The heavy bombing began overhead just as patients in cumbersome Balkan frames were lifted into the large army trucks, which were to convey them to convents and colleges. Those helpless patients were an open target for the bombers above.
In the midst of all this fear, confusion, and deafening noise, Major Greene sidled up to me and shouted into my ear, “Are you doing anything tonight?” He was watching me and leering like a wicked satyr.
What a guy! I thought.
“Arent you nervous?” I asked.
He touched his generous paunch tenderly and answered, “I never did like butterflies.”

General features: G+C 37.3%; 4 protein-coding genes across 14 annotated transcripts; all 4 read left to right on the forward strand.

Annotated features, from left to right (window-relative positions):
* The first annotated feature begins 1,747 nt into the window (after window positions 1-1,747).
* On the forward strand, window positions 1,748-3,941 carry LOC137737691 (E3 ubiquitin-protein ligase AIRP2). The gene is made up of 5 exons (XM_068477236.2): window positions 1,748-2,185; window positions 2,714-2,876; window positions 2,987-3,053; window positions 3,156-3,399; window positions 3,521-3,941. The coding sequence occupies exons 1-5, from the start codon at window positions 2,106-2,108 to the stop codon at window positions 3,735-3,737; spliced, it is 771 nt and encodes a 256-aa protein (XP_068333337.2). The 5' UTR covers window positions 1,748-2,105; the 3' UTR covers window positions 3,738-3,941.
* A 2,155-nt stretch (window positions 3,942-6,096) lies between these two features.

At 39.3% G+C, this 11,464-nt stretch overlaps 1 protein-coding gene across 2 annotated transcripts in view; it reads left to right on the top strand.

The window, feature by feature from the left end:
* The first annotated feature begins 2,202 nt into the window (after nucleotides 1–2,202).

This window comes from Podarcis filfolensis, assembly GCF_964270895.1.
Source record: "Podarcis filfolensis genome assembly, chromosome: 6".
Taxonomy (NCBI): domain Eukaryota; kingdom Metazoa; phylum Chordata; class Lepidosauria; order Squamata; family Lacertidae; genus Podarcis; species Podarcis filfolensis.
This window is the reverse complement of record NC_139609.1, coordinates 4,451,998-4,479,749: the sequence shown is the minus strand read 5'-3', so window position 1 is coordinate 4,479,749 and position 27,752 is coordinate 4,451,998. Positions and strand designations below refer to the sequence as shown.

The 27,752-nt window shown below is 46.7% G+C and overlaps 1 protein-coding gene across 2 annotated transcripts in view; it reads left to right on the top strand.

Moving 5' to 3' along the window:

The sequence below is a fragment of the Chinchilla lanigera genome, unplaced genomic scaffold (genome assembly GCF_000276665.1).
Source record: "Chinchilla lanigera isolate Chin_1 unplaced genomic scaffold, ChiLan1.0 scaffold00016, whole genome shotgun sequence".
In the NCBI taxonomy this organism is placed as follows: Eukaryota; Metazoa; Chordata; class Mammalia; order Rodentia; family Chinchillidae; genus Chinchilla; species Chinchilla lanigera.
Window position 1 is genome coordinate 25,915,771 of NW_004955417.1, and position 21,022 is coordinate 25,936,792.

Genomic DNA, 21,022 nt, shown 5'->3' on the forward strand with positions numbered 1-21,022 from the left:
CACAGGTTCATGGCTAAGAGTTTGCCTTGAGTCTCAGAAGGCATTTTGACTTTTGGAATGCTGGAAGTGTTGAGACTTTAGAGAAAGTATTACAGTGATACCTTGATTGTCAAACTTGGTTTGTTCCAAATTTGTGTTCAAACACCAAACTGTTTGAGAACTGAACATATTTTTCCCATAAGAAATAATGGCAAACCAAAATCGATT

When we wheeled our poor doomed Lizzie out of the ward, he wept like a child and we wept with him. I gave him a stiff opiate and promised to visit him, but I never saw him again.
The less wounded were not apprehensive. Happy Harris, as usual, joked about the fun he would have living in a convent for the first time in his twenty-one years.